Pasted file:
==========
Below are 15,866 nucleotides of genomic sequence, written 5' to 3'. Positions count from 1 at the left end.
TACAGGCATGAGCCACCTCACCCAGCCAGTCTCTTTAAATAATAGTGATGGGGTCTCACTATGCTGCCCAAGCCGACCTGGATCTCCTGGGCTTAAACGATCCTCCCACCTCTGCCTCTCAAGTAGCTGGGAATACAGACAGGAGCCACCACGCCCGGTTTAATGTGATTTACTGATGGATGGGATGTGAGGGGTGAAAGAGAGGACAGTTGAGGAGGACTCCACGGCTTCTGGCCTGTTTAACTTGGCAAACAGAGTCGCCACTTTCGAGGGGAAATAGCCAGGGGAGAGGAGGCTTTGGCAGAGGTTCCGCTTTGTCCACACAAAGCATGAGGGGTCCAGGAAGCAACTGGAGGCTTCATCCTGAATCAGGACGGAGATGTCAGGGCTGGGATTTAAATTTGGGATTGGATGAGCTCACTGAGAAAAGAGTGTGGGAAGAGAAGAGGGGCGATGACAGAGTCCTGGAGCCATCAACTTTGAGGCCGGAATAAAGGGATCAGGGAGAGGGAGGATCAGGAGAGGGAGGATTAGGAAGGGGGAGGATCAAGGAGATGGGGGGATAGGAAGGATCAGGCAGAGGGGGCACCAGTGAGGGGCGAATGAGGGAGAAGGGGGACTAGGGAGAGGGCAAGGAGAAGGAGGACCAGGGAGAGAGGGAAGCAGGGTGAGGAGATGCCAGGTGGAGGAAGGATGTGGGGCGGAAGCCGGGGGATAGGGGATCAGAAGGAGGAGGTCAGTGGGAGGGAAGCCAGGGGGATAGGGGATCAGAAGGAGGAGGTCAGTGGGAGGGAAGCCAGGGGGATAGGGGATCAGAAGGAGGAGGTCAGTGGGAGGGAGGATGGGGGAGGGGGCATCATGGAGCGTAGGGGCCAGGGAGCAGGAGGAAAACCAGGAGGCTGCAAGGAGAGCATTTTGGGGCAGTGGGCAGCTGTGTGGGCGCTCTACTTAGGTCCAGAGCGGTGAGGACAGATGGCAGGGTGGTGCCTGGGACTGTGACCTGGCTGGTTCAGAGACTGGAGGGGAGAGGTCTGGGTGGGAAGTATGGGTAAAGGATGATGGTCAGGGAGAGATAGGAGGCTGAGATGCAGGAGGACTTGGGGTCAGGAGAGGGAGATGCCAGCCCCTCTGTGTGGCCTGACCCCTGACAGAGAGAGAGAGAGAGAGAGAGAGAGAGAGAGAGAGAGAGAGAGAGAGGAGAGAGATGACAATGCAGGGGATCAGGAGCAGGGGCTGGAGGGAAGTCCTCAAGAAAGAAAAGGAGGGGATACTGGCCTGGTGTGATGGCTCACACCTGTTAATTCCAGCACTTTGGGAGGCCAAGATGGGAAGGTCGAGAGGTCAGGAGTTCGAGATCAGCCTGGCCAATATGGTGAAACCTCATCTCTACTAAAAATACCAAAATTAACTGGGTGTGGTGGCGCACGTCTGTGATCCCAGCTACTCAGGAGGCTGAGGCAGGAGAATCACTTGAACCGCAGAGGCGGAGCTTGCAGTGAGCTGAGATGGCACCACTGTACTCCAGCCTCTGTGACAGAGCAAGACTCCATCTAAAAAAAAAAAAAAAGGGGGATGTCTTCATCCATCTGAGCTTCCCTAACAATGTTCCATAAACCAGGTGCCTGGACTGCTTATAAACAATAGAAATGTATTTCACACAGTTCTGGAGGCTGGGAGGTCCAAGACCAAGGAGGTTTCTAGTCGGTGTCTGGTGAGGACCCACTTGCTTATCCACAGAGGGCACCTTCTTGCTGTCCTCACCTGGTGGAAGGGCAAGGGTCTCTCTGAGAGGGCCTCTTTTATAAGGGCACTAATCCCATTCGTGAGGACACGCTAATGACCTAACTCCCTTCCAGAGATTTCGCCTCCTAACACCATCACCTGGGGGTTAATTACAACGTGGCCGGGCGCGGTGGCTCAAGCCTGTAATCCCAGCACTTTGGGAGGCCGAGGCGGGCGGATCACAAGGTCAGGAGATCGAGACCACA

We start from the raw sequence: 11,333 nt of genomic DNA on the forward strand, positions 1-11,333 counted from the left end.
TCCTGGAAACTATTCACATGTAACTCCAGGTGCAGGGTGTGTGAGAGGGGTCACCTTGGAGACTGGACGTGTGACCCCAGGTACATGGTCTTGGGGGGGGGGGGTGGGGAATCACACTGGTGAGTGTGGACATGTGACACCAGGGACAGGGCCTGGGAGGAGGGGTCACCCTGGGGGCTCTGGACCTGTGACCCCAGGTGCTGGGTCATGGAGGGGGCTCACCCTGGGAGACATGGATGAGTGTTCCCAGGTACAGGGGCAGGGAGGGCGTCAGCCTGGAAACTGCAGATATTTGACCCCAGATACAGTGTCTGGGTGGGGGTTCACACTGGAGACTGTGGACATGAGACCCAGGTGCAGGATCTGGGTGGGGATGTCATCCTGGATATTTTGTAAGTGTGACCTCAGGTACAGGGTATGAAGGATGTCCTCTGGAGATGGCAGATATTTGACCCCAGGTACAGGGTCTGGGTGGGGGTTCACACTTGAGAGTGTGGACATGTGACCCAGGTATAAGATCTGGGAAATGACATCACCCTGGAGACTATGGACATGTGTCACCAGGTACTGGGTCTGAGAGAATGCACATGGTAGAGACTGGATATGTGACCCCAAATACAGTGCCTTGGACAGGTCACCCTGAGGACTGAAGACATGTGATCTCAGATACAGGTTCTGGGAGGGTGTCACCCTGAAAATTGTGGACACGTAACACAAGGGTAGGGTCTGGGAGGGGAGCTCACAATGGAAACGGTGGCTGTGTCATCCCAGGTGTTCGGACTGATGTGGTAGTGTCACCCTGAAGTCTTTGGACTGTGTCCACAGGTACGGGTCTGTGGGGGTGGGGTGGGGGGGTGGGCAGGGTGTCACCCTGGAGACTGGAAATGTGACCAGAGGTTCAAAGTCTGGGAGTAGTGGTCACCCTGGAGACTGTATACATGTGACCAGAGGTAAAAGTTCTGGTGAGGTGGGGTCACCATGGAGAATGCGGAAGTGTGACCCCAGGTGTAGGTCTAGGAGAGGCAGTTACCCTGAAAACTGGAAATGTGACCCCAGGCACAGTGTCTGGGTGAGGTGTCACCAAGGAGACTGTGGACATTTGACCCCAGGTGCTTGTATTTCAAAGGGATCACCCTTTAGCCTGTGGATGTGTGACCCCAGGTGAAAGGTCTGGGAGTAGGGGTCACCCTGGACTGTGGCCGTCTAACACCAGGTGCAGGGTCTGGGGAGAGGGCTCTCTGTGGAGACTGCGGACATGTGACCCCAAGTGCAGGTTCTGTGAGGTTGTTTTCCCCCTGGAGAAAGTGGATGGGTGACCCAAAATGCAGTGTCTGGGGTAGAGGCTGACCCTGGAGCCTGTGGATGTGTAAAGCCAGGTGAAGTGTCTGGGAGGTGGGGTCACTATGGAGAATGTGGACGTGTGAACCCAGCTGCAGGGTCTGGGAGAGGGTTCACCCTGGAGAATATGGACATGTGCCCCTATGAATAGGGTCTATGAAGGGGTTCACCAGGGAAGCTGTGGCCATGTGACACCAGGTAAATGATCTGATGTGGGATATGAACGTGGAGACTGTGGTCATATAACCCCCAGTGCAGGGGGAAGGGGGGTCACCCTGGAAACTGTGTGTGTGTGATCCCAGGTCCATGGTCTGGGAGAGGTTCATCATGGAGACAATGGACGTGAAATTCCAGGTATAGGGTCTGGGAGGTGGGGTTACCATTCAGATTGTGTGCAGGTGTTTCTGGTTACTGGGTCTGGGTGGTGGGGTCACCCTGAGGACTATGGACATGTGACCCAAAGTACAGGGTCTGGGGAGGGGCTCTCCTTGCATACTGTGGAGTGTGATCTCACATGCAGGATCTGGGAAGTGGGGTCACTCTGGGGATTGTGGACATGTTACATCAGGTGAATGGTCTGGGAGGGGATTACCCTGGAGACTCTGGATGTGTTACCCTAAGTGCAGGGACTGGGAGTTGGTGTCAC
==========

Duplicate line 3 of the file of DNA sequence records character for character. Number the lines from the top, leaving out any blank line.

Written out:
We start from the raw sequence: 11,333 nt of genomic DNA on the forward strand, positions 1-11,333 counted from the left end.